La Luna *** ½Directed by: Enrico Casaroasa
Pixar always seems to have a nominee in the running, and their entry this year La Luna is up to their usual high standards – unlike their feature from 2011 Cars 2. It is the charming, heartfelt little story of two old men and their new protégé, a young boy, whose job it is to clean up the moon. This is a beautiful film from start to finish, with distinctive visuals and character designs. Certainly a possible winner, and it would be a deserving one, as it once again proves why Pixar does this better than anyone else year after year.
Skylight *** ½Directed by: David Baas.
There were two Canadian films nominated – Dimanche/Sunday and Wild Life – but personally, this Canadian film, which just missed the cut, was the best from my home country. It is an hilarious, very short (five minutes) animated mock documentary about the dangers to wild life – especially penguins – because of the hole in the ozone layer. It’s technical aspects are spot on, making this look and feel like the typical of film your teacher used to show in class on the old reel to reel projector. Yes, it’s a one joke film, but at only five minutes, its still hilarious.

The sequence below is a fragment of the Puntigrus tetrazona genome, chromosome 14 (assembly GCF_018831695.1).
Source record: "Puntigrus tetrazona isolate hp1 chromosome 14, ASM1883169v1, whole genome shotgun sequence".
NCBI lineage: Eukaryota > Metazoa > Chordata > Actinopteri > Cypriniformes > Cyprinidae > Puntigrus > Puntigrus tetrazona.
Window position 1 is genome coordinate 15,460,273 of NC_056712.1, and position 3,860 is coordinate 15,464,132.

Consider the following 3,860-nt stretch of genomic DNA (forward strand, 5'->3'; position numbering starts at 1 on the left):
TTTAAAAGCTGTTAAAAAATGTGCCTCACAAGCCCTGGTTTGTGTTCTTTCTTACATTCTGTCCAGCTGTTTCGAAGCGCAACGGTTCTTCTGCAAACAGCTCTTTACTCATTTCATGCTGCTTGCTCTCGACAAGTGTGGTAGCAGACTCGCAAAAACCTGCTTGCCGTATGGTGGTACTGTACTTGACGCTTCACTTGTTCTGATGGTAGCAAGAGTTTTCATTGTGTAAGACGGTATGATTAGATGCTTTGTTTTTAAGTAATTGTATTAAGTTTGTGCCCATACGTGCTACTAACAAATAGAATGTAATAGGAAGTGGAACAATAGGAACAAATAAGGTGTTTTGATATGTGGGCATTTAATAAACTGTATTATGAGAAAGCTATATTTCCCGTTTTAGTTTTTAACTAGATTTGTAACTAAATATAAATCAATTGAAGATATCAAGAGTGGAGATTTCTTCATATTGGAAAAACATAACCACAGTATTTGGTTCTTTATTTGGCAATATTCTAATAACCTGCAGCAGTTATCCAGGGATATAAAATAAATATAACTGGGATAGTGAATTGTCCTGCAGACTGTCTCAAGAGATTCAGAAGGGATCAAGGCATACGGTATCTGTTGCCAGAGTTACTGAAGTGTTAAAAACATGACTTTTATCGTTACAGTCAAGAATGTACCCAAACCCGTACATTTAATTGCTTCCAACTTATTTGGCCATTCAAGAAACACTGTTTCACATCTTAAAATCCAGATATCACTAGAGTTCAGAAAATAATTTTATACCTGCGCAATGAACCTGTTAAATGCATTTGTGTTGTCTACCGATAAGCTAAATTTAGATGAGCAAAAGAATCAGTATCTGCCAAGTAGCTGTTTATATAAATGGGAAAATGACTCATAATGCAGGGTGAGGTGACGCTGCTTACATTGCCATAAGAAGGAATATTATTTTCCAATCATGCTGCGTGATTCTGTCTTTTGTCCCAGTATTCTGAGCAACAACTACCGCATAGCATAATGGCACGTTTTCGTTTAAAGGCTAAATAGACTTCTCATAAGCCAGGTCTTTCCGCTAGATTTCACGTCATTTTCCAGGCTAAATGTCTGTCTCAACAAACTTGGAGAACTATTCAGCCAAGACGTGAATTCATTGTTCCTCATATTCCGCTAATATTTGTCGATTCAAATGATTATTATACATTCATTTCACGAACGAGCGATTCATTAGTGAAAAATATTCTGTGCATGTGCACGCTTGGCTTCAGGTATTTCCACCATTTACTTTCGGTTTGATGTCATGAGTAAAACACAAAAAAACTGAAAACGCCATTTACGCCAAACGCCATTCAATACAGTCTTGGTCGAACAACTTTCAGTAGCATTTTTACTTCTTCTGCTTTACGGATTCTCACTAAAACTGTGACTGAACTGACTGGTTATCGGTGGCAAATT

Nullarbor ***Directed by: Alister Lockhart.
This is an amusing road comedy about a young hotshot in his sports car desperate for a cigarette and the road war he wages with an old man in his beat up old car on a long stretch of nearly deserted Australian highway. Personally, I would have nominated this film instead of at least two of the actual nominees (Dimanche and Wild Life), as it was witty, funny, well animated and extremely entertaining. Yes, the ending was a little obvious, but it was still effective.
Hybrid Union ** ½Directed by: Serguei Kouchnerov.
This is an amusing little film about three little vehicles competing in a race with each other – one using an old fashioned fossil fuel consuming engine, another using solar power, and how they compete against each other despite their limitations – until a “smart” vehicle comes along and shames them both. Again, I liked the animation itself – the amusing designs of the vehicles is a highlight – but this was a one joke comedy that went no where – and unlike something like Skylight, its one joke wasn’t nearly as funny.
Amazonia **Directed by: Sam Chen.
Easily my least favorite film on the bill, this one centers on a very hungary lizard, who makes friends with a frog, and tries to find food in the Amazon, while avoiding becoming food for larger predators as well. The whole thing seemed a little too childish too me – well animated to be sure – but also exceedingly obvious, without a hint of darkness, and just quite simply not very good. I wouldn\t have chosen this one to end the program with, but that’s just me.